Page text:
By Jeffrey A. Hawkins
First, let me state that our thoughts and prayers go out to the victims, their family and friends, and all the first responders and medical personnel who unfortunately found themselves in the middle of this heinous act.
The security profession is tough because even after the tragic incident that took place in that movie theatre this past week, it is our job to review the incident and learn from it to prevent or minimize other such similar occurrences.
During the past several days politicians, pundits and media people, who have no experience in security procedures, have gone on TV and radio and made some pretty remarkable and wrong statements about the incident, shooter and tactics.
I understand that the story is still developing, however, in cases like this they all really should try to stick to facts and ask the subject matter experts what really may have prevented or minimized casualties and the handling of the aftermath of this incident.
We all know security is never 100%. We know that the odds of this type of event happening in a movie theatre are pretty low. And we know that the lone-wolf active shooter is the toughest to guard against.
However, security is about prevention and being proactive before a crisis and having emergency procedures in place if one should take place. We do not take the “it can’t happen here” approach, because it can happen anywhere. And we don’t play “odds” of where and when it can happen. And we know that gun violence is always a threat.
The unfortunate focus has been on the guns.
Along with the many anti-gun advocates, a large-city police chief went on a Sunday morning TV show and stated that assault rifles must be banned, better gun control measures need to be put in place, and pointed to the point that the shooter in Colorado was wearing a bullet-proof vest.
The last reports I have read, is that the shooter’s AR-type, semi-automatic rifle actually jammed, forcing him to go to a handgun and that he was not “covered from head-to-toe” in bullet-proof clothing as reported, that he was actually wearing a tactical vest to carry greater amounts on ammunition.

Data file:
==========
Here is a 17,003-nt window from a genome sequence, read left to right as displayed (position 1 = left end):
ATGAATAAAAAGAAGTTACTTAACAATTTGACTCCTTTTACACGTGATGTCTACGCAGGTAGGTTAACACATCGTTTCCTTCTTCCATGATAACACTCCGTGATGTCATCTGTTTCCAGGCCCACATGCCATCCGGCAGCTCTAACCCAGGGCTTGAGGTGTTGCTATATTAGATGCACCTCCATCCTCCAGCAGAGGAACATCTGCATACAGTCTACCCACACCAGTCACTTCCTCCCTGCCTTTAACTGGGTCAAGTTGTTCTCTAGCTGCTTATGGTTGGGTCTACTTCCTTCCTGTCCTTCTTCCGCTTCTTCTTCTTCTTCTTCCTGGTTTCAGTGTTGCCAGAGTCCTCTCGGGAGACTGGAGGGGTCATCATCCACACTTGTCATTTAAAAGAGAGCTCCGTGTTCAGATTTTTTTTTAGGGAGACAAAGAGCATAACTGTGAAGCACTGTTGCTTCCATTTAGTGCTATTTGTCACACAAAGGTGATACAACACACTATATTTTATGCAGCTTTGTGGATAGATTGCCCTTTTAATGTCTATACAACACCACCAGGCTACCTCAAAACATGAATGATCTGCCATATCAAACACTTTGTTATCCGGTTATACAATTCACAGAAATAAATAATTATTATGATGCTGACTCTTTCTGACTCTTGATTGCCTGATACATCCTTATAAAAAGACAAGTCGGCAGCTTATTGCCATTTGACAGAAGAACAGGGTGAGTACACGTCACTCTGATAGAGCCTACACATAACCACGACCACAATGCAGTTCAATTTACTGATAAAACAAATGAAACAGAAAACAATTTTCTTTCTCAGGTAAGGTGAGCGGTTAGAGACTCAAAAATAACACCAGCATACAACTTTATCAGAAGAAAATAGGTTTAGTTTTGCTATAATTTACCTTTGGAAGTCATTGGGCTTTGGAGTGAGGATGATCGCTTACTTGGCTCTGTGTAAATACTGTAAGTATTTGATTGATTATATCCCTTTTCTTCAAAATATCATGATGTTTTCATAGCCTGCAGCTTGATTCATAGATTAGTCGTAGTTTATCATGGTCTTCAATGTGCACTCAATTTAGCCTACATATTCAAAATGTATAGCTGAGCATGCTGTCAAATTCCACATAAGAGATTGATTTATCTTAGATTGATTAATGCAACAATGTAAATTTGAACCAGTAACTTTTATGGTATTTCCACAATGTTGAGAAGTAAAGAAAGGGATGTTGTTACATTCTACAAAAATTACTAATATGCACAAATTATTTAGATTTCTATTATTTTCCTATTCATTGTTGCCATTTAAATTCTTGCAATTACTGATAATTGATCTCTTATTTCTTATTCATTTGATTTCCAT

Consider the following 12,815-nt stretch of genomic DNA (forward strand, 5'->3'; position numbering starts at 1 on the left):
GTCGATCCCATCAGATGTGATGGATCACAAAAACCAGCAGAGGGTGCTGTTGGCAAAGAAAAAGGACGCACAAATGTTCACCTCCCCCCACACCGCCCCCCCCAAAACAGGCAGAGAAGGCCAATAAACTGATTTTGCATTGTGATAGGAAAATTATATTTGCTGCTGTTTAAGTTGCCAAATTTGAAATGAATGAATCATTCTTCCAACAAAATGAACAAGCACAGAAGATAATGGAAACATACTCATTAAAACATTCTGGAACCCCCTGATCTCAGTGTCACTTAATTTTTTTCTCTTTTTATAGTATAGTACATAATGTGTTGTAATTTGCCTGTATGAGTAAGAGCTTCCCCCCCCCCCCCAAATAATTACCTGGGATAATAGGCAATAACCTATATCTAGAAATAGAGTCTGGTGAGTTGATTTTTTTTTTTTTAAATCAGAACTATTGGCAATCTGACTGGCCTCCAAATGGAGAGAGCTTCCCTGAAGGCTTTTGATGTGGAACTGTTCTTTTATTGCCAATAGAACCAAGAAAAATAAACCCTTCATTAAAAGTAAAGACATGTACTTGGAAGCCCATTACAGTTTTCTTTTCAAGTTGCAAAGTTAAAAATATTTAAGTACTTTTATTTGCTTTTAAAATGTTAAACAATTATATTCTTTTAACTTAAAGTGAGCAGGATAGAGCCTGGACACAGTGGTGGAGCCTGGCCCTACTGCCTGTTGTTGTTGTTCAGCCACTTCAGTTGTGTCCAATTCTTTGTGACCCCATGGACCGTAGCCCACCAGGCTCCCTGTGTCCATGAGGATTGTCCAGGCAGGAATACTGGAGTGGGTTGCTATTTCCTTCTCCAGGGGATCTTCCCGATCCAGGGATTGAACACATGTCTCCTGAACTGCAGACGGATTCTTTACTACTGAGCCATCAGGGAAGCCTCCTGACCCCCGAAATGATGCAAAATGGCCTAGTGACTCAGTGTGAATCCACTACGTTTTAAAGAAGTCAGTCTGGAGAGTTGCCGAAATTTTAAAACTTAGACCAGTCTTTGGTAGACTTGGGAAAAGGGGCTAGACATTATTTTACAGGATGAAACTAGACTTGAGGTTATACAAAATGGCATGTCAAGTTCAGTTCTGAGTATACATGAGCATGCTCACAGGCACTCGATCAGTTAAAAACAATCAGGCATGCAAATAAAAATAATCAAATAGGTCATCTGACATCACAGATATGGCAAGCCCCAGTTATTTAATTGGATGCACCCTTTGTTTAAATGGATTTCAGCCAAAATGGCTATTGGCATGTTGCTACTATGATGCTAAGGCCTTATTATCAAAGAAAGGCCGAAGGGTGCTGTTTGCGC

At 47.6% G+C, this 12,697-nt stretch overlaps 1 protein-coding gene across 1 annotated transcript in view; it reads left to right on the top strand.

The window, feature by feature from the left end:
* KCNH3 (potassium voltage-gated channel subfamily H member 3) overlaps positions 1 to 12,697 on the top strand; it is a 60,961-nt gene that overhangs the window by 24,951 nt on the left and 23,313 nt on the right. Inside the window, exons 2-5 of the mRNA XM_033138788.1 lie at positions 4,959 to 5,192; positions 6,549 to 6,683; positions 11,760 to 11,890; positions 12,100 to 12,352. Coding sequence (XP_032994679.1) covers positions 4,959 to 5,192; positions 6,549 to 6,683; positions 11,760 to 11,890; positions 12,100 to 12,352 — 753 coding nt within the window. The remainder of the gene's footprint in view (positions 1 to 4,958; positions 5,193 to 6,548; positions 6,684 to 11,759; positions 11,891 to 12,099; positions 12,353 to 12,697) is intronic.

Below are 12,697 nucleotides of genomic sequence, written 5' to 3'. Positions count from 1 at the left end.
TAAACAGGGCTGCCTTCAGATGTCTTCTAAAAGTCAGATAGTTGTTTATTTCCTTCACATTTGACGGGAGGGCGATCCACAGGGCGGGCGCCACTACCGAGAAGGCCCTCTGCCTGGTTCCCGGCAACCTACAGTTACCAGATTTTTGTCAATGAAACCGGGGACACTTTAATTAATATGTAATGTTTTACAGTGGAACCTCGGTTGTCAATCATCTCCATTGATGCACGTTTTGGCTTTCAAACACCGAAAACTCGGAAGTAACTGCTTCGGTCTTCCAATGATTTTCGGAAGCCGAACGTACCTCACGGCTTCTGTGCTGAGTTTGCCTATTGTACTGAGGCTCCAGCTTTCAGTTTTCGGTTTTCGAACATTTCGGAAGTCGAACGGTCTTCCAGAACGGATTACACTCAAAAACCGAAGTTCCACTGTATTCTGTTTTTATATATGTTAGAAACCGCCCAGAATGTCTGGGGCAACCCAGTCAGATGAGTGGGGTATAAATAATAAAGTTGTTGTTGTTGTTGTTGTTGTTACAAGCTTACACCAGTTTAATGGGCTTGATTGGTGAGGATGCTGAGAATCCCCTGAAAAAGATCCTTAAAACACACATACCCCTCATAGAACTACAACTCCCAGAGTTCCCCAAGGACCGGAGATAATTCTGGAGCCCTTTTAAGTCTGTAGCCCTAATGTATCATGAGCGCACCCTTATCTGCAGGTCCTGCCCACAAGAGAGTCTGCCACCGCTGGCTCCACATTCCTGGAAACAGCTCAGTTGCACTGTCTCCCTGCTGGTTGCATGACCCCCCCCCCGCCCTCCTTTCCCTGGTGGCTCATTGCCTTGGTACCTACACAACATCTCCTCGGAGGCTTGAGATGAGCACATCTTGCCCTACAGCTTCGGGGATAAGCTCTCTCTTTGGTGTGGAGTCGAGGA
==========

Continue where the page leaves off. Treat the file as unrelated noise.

And to further clarify this focus on the type of weapon used in this particular assault, these folks need to look at past active shooter incidents in the U.S.: Some of our most horrific have been by use of a handgun(s).
As the Governor of Colorado stated in one Sunday talk show, if this offender had not had guns, he was smart enough to probably carry out some type of bomb attack.
As security professionals we need to stay focused on measures that would have helped before, during and after any such incident.
I propose three measures that all theatres and any venue that invites the public, especially in such masses in close quarters, need to put in place:
1. Secure Emergency Exits: For as long as I remember, movie theatres have not alarmed their emergency exits. In fact, when I was young that was the way many of my friends got their friends in; one would pay and then go open the exit and let the others into the theatre. I spoke with a son of a friend not too long ago who told me that young people he knows still do this at concert venues. All institutions need to treat their emergency exits as just that, for use only in an emergency. Alarm them, so when they are open, everyone in the immediate area, and proper personnel, will know it has been opened. Don’t let people use them as convenient exits and, as in this case, an unauthorized entrance.
2. Train all staff: Not only in security awareness, but also in the five major emergency procedures: Emergency Evacuation, Shelter-In-Place, Medical Assists, Lost/Missing Child, and Active Shooter. I have to wonder what the level of training was at that Colorado movie theatre that evening? How many staff members had been instructed and drilled on all these procedures? In an emergency, people do what people have practiced.
3. Have security personnel in place: I have visited several movie theatres in different parts of the country over the last year in Virginia, Ohio, Kentucky and Tennessee on a weekend evening and all had a uniformed, off-duty police officer, or officers, in the lobby. If your perimeter is secured, everyone enters through the front entrance. They are a deterrent and they are excellent first responders who are already on the scene, not just for active shooters, but for all the emergencies that can happen when you get a large group of people together.
The above is not picking on movie theatres, although they will be the focus now, just as airports were after 9/11 and schools were after Columbine and Virginia Tech. These security and emergency preparedness measures need to be put in place at all public venues.